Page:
Adios for now. Talk to ya on down the trail.

    Wild Ol' Dan

  12. #57

    • Member
    • Offline

    Join Date
    Jun 2011
    Posts
    568

    Re: Song of the South

    Quote Originally Posted by Wild Ol' Dan View Post
    Howdy DisneylandTraveler,

    Ya know, there’s some support beyond just the film community for a WIDE release of the film to everyone…not just colleges and universities…
    I meant to comment on this. Arguably, the most influential film critic of the last 25 years or so has been Roger Ebert. Ebert is a tremondous proponent of freedom of expression through film. But even Mr. Ebert believes that the Song of the South should have limited availability, again his reasoning is protection of children.

    What about having Disney turn the Song of the South over to The Criterion Collection who specialize packaging the great films of the world for the sake of film legacy rather than commercial exploitation?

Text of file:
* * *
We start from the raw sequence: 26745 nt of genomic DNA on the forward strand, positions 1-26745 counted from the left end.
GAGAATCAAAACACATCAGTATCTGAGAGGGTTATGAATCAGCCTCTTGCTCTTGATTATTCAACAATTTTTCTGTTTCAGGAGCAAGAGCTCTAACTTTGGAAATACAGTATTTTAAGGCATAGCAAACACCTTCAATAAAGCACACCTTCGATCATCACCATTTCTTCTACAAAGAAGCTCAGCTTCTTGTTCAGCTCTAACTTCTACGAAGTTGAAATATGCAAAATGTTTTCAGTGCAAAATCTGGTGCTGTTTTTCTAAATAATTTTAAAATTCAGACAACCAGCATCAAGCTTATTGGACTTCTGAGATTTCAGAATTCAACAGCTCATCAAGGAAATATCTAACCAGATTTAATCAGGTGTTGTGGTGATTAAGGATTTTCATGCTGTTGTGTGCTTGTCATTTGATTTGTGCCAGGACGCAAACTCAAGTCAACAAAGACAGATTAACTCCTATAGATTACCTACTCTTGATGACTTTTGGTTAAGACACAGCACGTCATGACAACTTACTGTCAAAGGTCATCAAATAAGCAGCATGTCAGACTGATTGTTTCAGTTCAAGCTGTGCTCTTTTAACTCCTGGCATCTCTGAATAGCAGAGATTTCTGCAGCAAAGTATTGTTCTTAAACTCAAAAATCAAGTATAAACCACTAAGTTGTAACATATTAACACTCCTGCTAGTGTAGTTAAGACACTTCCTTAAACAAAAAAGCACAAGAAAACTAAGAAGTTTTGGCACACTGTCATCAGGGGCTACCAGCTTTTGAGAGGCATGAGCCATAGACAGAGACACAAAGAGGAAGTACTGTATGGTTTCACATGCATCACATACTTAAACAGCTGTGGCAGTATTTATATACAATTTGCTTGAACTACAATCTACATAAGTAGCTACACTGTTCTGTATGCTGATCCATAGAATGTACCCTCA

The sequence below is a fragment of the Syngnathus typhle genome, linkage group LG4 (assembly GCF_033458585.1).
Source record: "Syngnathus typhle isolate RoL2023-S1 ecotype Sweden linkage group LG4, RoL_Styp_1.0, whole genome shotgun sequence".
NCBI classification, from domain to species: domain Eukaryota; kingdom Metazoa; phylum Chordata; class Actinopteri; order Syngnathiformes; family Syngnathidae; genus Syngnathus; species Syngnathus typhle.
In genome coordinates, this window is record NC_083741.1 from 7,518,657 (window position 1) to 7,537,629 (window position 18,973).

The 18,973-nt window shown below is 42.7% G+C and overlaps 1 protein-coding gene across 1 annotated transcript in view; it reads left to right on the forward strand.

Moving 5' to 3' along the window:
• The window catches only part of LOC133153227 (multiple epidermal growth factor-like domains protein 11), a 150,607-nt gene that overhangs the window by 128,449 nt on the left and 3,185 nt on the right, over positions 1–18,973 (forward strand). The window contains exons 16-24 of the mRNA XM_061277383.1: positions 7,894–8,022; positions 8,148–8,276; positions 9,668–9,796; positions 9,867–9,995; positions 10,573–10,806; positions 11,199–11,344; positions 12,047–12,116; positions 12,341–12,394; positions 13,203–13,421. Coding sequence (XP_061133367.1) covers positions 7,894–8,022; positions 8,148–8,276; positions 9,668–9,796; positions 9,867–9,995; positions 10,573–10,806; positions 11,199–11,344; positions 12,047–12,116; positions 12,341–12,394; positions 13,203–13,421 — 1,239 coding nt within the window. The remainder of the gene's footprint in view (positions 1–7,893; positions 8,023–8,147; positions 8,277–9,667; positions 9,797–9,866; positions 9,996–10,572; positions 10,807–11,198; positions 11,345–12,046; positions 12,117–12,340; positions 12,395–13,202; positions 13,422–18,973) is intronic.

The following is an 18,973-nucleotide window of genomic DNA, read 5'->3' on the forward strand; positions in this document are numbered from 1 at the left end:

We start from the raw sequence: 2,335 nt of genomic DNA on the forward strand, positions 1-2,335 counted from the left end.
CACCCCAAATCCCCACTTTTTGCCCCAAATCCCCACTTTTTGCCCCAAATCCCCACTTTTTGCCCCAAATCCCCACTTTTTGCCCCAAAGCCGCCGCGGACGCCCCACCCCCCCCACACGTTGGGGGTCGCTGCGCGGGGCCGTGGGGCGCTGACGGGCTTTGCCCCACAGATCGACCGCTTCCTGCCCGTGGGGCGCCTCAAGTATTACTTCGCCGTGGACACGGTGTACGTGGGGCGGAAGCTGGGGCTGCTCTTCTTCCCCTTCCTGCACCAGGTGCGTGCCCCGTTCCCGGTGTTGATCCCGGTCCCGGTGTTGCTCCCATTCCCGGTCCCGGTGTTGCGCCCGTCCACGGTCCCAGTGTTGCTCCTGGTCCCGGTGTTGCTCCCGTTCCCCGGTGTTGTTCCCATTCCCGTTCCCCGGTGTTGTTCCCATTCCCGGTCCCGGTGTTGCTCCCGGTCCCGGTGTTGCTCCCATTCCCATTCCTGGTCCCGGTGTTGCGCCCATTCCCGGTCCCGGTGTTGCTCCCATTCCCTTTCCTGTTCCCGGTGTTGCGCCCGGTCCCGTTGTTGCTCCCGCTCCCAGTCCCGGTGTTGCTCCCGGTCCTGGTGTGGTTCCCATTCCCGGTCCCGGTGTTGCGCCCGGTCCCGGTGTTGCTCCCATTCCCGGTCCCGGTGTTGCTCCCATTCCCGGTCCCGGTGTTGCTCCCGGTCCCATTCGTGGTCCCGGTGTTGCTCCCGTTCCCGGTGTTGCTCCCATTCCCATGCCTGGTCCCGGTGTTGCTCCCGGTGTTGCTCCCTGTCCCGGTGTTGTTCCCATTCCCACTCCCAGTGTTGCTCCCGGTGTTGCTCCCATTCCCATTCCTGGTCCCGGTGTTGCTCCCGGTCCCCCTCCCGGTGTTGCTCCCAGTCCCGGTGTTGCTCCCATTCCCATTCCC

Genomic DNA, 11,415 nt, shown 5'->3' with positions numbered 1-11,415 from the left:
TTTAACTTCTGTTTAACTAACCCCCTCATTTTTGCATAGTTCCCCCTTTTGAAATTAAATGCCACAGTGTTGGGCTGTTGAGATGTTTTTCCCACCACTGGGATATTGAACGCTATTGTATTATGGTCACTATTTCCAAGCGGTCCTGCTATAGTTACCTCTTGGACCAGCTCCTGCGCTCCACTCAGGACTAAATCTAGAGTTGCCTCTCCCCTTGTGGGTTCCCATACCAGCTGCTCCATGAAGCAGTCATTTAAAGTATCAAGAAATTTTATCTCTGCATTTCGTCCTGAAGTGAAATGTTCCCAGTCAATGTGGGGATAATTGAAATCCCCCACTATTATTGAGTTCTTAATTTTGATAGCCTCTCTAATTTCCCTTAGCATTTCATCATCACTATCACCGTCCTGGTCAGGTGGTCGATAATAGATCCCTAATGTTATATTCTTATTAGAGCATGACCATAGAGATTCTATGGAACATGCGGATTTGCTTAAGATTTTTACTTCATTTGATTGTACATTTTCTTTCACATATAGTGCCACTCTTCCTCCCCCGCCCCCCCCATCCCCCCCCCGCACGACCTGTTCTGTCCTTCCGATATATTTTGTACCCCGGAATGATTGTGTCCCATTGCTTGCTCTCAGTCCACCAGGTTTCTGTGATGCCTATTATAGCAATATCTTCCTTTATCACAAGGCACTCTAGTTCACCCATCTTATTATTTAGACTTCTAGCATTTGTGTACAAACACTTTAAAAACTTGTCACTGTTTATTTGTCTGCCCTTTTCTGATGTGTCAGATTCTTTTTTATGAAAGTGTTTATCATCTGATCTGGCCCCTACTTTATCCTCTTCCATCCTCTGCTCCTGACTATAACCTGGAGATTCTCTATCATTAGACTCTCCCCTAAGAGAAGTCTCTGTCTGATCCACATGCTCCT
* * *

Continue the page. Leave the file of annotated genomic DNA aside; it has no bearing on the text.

Writing about all things Disney, a couple of paragraphs at a time

    http://disneylandtraveler.blogspot.com/

    75,000+ page views and counting.

  13. #58

    • Very Helpful Old Feller
    • Offline

    Join Date
    Apr 2012
    Location
    Well, reckon my heart's in Texas but right now I live down N'Olins way...
    Posts
    616

    Re: Song of the South

    Quote Originally Posted by DisneylandTraveler View Post
    I meant to comment on this. Arguably, the most influential film critic of the last 25 years or so has been Roger Ebert. Ebert is a tremondous proponent of freedom of expression through film. But even Mr. Ebert believes that the Song of the South should have limited availability, again his reasoning is protection of children.

    What about having Disney turn the Song of the South over to The Criterion Collection who specialize packaging the great films of the world for the sake of film legacy rather than commercial exploitation?
    Howdy DisneylandTraveler,

    I've heard of Mr. Ebert...and I've agreed with his reviews sometimes...but, I've not agreed with him other times. This is one of those other times. Mr. Ebert, of course, is a very famous film critic as you say...but...uh...so is another feller named Leonard Maltin...ever hear of him?